To prepare a compensation film, the mixture was dissolved in cyclopentanone and filtered through a 0.2 micron PTFE filter. A sample was coated onto glass by means of a wire wound coating bar (nominally 12 microns coating) and the solvent was allowed to evaporate at 50° C. under a nitrogen atmosphere. The mixture was then cured under a nitrogen atmosphere by exposure to UV light with an irradiance of 70 mW/cm2 for 5 minutes to give an anisotropic polymer film with a thickness of 3 microns.
The polymer film was optically clear and showed homeotropic orientation of the mesogenic groups with no birefringence when viewed at normal incidence and increasing birefringence with increasing viewing angle under a polarising optical microscope.
The glass plate with the homeotropic film was attached to a sheet of a broad waveband cholesteric film by means of an adhesive layer.
The broad waveband reflective polarizer film consisted of a polymerized mixture of reactive cholesteric mesogenic compounds. This polarizer exhibited multiple pitch lengths of the cholesteric helix and had a broad reflection band as shown in
The adhesive layer was prepared by curing a coated mixture of hexanediol diacrylate with 1% Irgacure 651 under UV light with an irradiance of 70 mW/cm2 for 3 minutes and had a thickness of 20 microns.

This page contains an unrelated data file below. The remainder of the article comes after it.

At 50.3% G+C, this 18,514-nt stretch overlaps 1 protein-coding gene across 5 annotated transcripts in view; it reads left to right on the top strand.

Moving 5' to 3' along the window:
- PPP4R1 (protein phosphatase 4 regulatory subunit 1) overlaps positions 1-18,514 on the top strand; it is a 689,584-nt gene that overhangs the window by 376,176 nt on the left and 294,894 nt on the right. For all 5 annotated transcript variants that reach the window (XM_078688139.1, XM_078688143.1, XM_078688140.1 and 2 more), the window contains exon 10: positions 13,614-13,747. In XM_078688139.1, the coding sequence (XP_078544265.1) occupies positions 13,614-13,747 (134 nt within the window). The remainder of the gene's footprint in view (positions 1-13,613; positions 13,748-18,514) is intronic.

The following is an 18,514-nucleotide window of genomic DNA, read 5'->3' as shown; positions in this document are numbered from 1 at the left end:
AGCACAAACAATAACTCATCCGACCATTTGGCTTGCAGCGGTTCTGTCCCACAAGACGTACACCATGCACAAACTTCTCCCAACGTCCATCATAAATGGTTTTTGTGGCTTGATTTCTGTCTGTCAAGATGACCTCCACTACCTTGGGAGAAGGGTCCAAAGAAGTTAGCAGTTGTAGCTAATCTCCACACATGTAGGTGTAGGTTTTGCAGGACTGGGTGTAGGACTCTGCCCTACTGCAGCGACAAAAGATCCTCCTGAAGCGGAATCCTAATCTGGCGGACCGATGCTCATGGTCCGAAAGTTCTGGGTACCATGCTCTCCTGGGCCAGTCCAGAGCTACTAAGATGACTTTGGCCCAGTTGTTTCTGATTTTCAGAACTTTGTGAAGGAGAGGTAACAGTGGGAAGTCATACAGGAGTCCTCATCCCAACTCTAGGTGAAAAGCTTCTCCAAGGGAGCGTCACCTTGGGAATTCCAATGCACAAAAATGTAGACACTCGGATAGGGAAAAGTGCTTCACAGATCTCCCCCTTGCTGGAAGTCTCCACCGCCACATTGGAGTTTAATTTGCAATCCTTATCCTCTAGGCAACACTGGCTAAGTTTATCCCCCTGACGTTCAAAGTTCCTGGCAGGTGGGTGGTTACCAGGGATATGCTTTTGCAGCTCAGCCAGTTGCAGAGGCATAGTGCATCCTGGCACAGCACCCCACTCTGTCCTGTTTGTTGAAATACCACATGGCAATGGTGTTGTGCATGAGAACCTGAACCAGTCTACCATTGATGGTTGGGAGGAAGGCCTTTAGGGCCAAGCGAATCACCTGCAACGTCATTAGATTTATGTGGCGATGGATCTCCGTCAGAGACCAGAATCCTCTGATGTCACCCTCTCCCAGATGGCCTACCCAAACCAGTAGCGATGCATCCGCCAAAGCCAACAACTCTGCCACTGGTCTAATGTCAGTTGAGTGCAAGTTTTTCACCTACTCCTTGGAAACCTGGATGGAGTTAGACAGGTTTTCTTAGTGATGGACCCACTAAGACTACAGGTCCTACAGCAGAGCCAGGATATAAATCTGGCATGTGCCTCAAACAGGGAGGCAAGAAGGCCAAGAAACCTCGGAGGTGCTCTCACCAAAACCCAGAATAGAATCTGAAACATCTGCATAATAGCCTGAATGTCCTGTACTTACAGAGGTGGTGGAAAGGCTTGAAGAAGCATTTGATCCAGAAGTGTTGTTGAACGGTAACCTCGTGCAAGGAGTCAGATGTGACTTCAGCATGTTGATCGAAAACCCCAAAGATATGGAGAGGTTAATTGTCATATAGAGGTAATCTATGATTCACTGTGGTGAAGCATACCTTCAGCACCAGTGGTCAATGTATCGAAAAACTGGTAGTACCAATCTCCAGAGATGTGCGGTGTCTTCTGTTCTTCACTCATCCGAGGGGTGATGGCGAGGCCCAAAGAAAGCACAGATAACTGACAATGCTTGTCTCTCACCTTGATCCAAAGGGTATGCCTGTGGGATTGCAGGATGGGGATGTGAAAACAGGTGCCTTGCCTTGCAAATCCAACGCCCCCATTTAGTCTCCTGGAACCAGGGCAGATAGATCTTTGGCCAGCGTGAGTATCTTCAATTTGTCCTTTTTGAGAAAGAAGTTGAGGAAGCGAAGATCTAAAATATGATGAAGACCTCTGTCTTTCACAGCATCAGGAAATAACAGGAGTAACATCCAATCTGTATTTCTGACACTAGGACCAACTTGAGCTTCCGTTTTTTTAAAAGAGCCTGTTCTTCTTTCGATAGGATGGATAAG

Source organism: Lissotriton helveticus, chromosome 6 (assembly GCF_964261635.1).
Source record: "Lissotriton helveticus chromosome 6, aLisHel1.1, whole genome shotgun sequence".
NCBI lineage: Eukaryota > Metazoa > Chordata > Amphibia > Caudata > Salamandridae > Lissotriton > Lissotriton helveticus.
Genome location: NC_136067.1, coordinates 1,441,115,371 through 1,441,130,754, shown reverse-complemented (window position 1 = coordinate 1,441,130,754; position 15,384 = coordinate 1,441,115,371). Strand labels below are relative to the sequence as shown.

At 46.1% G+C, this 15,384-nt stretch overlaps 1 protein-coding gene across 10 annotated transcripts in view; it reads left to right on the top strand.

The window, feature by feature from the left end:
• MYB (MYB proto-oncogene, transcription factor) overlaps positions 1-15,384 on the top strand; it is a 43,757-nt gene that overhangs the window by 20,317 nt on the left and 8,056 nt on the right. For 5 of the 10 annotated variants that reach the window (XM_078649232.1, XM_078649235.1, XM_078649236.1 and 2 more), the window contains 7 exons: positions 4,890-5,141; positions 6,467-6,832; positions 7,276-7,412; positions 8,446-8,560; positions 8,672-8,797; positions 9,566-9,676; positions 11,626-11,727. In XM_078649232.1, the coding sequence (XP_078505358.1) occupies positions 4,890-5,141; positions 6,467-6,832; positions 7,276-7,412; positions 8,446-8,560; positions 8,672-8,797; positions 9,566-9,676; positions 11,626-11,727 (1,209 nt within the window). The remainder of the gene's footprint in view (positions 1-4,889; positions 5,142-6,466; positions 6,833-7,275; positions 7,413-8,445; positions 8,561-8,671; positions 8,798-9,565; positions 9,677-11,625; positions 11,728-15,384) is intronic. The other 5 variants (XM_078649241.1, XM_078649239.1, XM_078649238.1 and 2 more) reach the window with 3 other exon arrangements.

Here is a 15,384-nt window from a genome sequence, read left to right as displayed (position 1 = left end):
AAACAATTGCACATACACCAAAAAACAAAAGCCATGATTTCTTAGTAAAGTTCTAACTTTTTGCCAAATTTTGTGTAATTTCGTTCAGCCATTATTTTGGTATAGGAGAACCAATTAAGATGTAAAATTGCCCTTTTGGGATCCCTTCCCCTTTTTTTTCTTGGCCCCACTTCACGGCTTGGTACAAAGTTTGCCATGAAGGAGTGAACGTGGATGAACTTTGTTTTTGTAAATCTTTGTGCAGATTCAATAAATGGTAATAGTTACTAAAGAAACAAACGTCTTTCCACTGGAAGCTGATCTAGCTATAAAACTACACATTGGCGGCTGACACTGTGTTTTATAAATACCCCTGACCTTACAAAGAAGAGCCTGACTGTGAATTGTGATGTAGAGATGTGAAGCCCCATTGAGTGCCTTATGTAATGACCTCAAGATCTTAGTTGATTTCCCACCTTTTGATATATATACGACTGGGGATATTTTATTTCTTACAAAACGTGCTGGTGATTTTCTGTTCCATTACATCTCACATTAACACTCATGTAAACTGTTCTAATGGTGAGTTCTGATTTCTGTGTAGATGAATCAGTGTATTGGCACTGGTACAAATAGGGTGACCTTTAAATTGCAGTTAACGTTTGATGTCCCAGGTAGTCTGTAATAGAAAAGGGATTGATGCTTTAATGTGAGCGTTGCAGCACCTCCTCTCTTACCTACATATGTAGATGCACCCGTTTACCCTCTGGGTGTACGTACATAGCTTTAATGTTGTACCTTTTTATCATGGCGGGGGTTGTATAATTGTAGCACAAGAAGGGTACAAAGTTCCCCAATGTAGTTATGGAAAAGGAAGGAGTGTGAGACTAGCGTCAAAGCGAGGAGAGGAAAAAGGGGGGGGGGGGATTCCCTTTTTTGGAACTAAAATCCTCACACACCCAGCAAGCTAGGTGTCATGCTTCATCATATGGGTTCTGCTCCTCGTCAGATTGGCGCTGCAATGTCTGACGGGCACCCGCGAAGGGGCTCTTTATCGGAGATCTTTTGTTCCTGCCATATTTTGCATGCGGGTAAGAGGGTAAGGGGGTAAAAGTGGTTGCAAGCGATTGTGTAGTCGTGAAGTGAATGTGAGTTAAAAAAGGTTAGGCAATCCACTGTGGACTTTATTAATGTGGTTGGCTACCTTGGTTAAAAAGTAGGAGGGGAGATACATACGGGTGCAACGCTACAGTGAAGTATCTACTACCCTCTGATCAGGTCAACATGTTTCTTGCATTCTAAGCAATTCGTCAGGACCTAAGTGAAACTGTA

In the measurements described below the luminance of light from a commercial LCD backlight 50 passing through an embodiment as depicted in
First the results for an uncompensated polarizer combination consisting of the reflective polarizer 51, QWF 53 and linear polarizer 54 (curve 4b), but not containing the inventive compensation film 52, were compared to the same experiment using the linear polarizer 54 alone (curve 4a).
From curve 4b it can be seen that a brightness enhancement, i.e. an increase of the luminance, of approximately 44% was measured at normal incidence (viewing angle=0°) compared to 4a. However, as the viewing angle increased the increasing phase retardation by the reflective polarizer itself caused a notable reduction to the measured luminance, coinciding with the value measured for the linear polarizer at a cross-over angle of 36°.